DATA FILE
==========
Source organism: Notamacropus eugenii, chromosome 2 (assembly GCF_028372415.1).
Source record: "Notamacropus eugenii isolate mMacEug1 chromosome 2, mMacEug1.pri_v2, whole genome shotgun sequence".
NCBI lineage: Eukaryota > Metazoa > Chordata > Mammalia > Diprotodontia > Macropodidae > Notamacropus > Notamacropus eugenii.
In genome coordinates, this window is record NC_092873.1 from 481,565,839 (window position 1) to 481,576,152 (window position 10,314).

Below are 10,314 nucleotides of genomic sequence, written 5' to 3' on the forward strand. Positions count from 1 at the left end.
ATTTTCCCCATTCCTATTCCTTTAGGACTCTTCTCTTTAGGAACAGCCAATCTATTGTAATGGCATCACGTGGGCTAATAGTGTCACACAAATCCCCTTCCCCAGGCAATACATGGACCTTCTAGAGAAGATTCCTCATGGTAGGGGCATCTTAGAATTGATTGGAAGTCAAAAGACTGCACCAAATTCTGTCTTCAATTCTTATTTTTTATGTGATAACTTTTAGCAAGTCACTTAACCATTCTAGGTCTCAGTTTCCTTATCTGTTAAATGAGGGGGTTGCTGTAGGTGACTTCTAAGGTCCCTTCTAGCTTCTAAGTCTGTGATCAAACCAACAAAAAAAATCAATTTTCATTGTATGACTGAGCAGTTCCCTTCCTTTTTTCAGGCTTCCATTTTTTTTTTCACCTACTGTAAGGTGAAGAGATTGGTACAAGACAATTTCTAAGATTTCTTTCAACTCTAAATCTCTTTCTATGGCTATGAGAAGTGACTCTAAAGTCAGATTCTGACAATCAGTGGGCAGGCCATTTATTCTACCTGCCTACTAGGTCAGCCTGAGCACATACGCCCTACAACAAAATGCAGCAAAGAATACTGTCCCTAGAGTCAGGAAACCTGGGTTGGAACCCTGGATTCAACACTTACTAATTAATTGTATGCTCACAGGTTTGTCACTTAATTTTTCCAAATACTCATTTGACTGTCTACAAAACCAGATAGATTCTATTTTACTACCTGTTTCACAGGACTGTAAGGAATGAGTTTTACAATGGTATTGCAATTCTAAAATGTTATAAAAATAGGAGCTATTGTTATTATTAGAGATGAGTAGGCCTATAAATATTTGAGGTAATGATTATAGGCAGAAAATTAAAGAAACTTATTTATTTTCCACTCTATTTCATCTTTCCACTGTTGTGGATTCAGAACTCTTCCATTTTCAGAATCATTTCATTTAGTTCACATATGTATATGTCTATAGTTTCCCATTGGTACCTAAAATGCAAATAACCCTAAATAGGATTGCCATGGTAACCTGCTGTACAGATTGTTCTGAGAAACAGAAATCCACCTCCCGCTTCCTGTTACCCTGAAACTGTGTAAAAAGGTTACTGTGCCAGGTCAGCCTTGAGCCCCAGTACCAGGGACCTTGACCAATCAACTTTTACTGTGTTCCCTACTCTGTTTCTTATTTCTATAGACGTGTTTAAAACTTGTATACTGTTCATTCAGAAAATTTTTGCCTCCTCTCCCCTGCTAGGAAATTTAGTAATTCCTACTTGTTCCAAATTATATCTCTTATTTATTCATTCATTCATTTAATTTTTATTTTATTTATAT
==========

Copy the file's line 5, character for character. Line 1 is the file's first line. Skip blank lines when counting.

Below are 10,314 nucleotides of genomic sequence, written 5' to 3' on the forward strand. Positions count from 1 at the left end.